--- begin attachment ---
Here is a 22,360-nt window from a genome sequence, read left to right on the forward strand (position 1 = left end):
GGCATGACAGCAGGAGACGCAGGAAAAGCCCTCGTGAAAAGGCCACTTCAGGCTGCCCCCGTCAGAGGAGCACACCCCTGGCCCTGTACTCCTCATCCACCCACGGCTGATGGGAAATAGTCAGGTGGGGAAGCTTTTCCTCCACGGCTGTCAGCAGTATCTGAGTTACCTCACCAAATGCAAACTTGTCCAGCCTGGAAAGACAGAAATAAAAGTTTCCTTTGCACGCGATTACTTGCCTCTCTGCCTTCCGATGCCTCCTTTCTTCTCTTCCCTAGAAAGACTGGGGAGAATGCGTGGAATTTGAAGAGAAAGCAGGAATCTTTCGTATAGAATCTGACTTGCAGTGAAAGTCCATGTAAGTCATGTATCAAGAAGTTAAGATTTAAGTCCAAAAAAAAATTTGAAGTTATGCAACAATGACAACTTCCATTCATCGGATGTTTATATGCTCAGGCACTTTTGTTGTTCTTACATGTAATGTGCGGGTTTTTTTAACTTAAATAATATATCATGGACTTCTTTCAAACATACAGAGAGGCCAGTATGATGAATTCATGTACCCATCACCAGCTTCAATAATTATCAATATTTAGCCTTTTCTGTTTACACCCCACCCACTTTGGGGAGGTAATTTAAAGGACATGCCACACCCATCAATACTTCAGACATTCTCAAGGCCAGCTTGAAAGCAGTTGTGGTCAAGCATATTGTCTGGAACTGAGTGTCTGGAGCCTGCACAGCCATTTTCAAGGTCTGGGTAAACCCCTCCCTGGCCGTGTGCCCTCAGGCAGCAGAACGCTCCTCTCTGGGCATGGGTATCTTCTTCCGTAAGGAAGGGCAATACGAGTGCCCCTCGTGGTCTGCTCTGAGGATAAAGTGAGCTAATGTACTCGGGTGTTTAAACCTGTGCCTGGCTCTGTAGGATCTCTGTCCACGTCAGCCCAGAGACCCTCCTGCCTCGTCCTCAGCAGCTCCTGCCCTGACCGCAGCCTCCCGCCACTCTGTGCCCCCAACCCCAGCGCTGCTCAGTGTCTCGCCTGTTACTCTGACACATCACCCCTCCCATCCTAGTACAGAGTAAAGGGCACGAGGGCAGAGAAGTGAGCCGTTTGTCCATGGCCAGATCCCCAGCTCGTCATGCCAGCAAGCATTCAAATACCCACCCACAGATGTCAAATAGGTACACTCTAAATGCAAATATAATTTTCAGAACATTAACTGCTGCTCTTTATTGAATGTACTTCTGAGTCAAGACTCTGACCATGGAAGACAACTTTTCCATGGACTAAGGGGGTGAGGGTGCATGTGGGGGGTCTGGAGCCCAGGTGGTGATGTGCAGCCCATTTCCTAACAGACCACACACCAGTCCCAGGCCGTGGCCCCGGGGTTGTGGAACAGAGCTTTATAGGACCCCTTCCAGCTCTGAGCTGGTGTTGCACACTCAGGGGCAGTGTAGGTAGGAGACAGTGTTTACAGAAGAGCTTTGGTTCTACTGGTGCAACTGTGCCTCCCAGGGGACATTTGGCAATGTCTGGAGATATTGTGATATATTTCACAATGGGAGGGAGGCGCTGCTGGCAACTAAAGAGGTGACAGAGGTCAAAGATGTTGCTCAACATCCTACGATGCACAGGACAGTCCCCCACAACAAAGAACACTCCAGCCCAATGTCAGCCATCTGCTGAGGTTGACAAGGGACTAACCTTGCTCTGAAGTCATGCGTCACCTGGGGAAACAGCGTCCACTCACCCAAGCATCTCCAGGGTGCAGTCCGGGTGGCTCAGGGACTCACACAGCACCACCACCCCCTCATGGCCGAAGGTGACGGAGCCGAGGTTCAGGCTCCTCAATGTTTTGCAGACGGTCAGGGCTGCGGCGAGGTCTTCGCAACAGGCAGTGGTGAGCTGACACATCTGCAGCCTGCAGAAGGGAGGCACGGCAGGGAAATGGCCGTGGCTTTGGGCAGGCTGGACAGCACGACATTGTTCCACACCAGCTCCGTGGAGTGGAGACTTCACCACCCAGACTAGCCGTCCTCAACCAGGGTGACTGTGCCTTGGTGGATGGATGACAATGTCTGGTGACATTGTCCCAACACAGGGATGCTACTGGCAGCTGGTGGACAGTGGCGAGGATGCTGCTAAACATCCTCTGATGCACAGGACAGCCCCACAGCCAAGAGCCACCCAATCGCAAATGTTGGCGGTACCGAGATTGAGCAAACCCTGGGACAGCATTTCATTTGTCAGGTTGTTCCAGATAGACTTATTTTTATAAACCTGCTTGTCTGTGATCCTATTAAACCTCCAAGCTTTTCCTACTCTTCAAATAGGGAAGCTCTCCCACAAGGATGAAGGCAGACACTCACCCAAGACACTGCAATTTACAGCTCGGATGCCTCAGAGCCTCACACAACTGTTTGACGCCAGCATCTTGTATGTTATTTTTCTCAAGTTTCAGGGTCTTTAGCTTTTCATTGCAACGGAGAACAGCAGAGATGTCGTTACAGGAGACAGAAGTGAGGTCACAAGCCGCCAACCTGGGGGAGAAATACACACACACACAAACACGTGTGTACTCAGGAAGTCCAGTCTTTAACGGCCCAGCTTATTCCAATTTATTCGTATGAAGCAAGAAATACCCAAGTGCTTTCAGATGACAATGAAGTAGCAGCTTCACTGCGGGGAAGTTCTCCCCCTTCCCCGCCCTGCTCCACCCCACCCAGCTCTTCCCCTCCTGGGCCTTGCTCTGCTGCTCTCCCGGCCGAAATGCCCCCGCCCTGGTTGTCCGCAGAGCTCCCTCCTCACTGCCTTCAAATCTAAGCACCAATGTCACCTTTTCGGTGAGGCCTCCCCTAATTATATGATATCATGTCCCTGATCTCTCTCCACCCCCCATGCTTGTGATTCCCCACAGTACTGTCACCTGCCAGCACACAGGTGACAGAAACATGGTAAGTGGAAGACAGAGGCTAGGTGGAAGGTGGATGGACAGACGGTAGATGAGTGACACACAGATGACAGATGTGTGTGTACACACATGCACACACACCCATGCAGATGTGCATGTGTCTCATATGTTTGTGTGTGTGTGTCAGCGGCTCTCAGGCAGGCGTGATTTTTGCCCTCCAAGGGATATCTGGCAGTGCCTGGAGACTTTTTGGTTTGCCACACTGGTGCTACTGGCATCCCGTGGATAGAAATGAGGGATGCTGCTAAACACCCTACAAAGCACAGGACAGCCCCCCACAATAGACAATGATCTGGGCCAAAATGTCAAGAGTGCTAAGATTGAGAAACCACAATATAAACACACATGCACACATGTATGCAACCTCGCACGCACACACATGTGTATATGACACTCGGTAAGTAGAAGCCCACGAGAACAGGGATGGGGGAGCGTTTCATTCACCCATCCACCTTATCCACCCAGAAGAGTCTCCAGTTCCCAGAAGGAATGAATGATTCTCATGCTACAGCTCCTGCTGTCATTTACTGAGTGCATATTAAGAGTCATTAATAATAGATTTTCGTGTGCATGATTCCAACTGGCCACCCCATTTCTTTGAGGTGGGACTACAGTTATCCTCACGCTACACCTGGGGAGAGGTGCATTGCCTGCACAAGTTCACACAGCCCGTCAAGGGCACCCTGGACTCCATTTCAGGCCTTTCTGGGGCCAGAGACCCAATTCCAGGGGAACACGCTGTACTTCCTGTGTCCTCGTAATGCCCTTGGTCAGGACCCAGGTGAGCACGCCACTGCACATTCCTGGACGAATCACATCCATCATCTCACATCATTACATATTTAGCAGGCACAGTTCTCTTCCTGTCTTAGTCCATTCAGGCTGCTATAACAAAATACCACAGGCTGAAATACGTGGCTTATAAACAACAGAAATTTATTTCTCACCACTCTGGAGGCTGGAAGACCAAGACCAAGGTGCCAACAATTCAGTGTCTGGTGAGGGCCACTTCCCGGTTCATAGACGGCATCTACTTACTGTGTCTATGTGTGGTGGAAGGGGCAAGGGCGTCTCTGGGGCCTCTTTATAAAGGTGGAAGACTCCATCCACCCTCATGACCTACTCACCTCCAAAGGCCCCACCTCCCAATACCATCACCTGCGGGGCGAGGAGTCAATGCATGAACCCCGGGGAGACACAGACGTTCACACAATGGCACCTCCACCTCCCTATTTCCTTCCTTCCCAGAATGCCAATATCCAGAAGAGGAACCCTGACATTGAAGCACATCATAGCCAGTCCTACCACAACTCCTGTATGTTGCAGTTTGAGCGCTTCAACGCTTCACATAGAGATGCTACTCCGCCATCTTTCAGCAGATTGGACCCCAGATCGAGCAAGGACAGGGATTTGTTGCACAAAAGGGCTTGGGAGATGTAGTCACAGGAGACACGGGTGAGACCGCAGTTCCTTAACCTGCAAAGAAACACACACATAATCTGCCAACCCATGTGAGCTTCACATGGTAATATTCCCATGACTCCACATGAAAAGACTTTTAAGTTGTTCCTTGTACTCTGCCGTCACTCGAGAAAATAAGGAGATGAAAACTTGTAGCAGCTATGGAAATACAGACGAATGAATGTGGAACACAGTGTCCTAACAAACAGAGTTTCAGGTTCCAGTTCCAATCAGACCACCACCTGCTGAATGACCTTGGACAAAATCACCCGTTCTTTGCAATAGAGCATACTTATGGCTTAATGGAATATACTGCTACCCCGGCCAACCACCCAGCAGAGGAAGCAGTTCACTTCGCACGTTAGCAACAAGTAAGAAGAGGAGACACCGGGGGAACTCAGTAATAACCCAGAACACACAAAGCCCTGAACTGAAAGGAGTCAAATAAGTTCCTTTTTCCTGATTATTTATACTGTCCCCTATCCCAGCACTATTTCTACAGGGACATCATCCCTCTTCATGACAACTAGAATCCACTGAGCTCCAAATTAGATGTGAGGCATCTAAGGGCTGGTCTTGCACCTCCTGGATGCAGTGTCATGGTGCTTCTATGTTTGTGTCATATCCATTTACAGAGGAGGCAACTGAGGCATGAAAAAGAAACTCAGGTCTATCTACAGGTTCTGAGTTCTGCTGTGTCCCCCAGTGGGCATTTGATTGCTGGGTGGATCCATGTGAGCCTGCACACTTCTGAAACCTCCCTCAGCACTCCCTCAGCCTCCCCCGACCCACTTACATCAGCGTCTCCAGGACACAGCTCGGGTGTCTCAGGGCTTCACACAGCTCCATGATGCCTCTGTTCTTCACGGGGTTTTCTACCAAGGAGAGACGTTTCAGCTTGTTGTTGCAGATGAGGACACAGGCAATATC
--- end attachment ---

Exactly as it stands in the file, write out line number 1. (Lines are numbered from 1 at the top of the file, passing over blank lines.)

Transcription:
Here is a 22,360-nt window from a genome sequence, read left to right on the forward strand (position 1 = left end):